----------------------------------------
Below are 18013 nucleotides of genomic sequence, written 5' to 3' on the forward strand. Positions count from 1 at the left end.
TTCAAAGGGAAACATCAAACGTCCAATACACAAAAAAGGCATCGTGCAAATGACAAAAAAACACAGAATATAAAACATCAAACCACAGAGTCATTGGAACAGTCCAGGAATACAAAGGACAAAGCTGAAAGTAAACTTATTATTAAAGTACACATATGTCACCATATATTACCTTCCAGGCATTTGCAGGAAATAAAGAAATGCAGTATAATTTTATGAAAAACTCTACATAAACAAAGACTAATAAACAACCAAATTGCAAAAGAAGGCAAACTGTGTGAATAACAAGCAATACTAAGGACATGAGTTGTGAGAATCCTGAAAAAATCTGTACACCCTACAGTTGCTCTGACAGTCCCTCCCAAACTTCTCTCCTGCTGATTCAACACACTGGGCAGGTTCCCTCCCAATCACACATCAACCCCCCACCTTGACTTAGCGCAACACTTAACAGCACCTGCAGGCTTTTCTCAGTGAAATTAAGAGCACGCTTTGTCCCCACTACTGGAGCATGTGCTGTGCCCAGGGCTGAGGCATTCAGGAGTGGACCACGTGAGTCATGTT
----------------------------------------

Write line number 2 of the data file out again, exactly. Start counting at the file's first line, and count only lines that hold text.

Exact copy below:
TTCAAAGGGAAACATCAAACGTCCAATACACAAAAAAGGCATCGTGCAAATGACAAAAAAACACAGAATATAAAACATCAAACCACAGAGTCATTGGAACAGTCCAGGAATACAAAGGACAAAGCTGAAAGTAAACTTATTATTAAAGTACACATATGTCACCATATATTACCTTCCAGGCATTTGCAGGAAATAAAGAAATGCAGTATAATTTTATGAAAAACTCTACATAAACAAAGACTAATAAACAACCAAATTGCAAAAGAAGGCAAACTGTGTGAATAACAAGCAATACTAAGGACATGAGTTGTGAGAATCCTGAAAAAATCTGTACACCCTACAGTTGCTCTGACAGTCCCTCCCAAACTTCTCTCCTGCTGATTCAACACACTGGGCAGGTTCCCTCCCAATCACACATCAACCCCCCACCTTGACTTAGCGCAACACTTAACAGCACCTGCAGGCTTTTCTCAGTGAAATTAAGAGCACGCTTTGTCCCCACTACTGGAGCATGTGCTGTGCCCAGGGCTGAGGCATTCAGGAGTGGACCACGTGAGTCATGTT